I have a table we’ll call
service, toy version is:
CREATE TABLE service ( service_id SERIAL PRIMARY KEY, client_id INTEGER NOT NULL REFERENCES client (client_id), service_date TIMESTAMP(0) NOT NULL CHECK (service_date::DATE <= CURRENT_DATE), -- system fields added_by INTEGER NOT NULL REFERENCES staff (staff_id), added_at TIMESTAMP(0) NOT NULL DEFAULT CURRENT_TIMESTAMP, changed_by INTEGER NOT NULL REFERENCES staff (staff_id), changed_at TIMESTAMP(0) NOT NULL DEFAULT CURRENT_TIMESTAMP, is_deleted BOOLEAN NOT NULL DEFAULT FALSE )
The last five system fields are for database bookkeeping, and to enable soft (front end) deletion.
There’s another table
service_log which, together with
service allows us to view a full revision history for each record in
service. Fields of
service_log are the same as
service, plus a few other fields that facilitate the revision history. On update or insert to
service, the state of the data is recorded as an insert to
service_log.service_id is not a primary key nor is it unique, since each service record may have multiple revisions.
Our database has security features preventing hard (database-level) deletion of records. However, while investigating a bug I wanted to rule out the possibility that there may have been records hard-deleted from
service but with evidence still present in
service_log. The following query looking for
service_log records without
service_id present in
service returns ~800 records (about 0.5% of all services since 2020):
WITH services_in_context AS ( SELECT service_id, lag(service_id) OVER (ORDER BY service_id) AS prev_id FROM service WHERE service_date::DATE >= '1/1/2020'::DATE ) SELECT DISTINCT log.service_id FROM service_log log INNER JOIN services_in_context s ON log.service_id BETWEEN s.prev_id + 1 AND s.service_id - 1 ORDER BY log.service_id DESC;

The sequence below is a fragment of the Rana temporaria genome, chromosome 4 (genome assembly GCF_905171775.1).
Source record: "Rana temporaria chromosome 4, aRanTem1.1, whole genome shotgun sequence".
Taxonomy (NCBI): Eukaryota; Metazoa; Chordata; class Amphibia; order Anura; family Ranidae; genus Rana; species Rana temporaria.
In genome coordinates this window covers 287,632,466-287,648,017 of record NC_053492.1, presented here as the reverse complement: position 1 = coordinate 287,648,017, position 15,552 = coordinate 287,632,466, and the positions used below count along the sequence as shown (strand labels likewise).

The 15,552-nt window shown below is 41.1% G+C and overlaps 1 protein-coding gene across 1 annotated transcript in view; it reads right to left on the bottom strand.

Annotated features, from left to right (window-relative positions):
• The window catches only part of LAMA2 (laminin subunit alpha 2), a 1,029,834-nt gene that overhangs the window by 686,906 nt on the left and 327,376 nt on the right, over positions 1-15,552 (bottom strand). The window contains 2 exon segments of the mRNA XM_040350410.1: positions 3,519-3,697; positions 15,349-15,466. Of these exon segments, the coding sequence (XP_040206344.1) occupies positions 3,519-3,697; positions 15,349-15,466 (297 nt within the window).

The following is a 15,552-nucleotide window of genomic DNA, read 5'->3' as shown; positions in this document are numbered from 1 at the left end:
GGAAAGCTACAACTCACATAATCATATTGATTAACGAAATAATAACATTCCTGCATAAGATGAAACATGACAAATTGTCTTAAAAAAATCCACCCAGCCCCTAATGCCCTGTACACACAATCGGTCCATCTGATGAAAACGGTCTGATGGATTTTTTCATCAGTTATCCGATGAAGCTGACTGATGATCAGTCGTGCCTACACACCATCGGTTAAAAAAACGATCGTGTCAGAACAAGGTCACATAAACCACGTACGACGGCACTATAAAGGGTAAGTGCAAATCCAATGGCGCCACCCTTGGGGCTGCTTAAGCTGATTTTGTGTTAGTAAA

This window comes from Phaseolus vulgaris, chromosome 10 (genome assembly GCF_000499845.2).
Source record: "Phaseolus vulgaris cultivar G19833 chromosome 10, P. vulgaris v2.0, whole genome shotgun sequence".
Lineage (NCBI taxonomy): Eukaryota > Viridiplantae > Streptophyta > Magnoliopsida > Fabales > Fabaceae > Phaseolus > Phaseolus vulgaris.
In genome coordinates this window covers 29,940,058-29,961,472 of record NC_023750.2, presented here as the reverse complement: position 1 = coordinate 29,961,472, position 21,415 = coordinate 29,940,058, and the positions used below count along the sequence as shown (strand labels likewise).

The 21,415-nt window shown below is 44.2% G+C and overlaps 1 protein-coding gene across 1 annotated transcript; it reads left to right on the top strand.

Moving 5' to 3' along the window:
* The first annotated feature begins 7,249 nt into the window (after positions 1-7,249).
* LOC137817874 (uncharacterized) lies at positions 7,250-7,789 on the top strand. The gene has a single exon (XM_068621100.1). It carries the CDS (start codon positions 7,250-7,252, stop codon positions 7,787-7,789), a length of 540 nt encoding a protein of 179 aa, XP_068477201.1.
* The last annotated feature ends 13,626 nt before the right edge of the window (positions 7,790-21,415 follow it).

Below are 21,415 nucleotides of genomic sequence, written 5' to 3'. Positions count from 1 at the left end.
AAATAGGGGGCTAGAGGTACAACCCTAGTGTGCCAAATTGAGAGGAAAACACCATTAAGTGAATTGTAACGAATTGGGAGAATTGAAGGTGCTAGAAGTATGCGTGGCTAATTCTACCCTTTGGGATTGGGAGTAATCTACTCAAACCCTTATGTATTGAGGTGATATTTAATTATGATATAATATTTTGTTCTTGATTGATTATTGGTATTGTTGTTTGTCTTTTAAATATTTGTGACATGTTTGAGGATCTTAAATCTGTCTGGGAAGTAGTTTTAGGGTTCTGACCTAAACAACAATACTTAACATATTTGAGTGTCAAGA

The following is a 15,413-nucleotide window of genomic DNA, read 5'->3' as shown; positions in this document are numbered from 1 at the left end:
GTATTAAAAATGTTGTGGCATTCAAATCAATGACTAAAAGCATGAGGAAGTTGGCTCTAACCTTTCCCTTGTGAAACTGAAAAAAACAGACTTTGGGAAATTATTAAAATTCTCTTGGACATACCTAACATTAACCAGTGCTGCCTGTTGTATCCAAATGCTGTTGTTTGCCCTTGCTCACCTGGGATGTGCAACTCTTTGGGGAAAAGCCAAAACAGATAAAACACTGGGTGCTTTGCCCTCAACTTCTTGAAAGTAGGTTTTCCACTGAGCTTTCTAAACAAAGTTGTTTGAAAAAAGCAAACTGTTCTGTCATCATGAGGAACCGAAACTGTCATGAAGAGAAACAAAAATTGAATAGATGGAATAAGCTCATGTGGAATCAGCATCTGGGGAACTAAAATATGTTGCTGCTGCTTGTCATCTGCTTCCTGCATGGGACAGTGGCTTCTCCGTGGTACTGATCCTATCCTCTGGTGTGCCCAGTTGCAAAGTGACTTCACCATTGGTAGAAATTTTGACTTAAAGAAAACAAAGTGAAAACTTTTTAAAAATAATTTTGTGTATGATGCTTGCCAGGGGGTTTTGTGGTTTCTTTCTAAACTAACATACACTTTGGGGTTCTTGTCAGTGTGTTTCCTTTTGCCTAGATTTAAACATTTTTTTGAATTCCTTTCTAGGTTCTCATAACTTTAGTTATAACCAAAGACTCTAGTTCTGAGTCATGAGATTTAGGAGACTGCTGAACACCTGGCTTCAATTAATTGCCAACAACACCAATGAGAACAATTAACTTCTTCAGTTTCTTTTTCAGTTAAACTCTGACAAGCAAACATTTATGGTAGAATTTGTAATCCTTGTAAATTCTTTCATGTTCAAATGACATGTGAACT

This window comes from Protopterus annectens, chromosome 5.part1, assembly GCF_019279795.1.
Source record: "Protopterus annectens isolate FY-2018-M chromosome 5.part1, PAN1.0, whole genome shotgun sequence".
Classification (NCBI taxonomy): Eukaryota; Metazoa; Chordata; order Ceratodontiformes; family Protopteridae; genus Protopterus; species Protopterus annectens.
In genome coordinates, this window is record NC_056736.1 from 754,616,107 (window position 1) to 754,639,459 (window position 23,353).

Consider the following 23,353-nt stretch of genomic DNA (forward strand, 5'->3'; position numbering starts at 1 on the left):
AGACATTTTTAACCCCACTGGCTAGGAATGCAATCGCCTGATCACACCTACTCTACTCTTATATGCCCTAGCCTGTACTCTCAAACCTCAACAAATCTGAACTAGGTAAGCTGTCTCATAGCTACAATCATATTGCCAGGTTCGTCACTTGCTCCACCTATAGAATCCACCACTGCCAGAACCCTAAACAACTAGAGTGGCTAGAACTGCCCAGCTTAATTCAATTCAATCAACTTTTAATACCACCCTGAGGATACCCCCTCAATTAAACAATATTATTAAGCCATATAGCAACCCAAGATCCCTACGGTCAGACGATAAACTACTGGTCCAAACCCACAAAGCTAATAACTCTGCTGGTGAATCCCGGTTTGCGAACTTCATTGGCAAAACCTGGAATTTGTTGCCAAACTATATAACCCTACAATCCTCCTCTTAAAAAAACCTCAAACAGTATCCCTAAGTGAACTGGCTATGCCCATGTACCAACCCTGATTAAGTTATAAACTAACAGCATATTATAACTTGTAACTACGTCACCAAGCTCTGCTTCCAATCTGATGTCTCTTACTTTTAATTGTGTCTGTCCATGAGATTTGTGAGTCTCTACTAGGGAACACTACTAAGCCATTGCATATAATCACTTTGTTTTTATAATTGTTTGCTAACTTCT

However, the anomaly goes away when I restructure the query to use
GENERATE_SERIES(). And the “missing” rows from
service are actually there when I query them individually.
All this leads me to believe that
lag(service_id) OVER (ORDER BY service_id) is skipping some records in the table. Which makes me think maybe the index postgres created for the primary key is corrupt? Is this the likely culprit, and if so what is the best way to fix it? Is there potentially a different reason
lag() is missing some primary keys?
What is reason for the
WHERE statement and what is the
service_date for the records returned? Your
WHERE statement can easily create a gap.
WITH services_in_context AS ( SELECT service_id, lag(service_id) OVER (ORDER BY service_id) AS prev_id FROM service ) SELECT DISTINCT log.service_id FROM service_log log INNER JOIN services_in_context s ON log.service_id BETWEEN s.prev_id + 1 AND s.service_id - 1 ORDER BY log.service_id DESC;
Your requirement can also be more easily satisfied by a simple
SELECT sl.* FROM service_log sl LEFT JOIN service s ON s.service_id = sl.service_id WHERE s.service_id IS NULL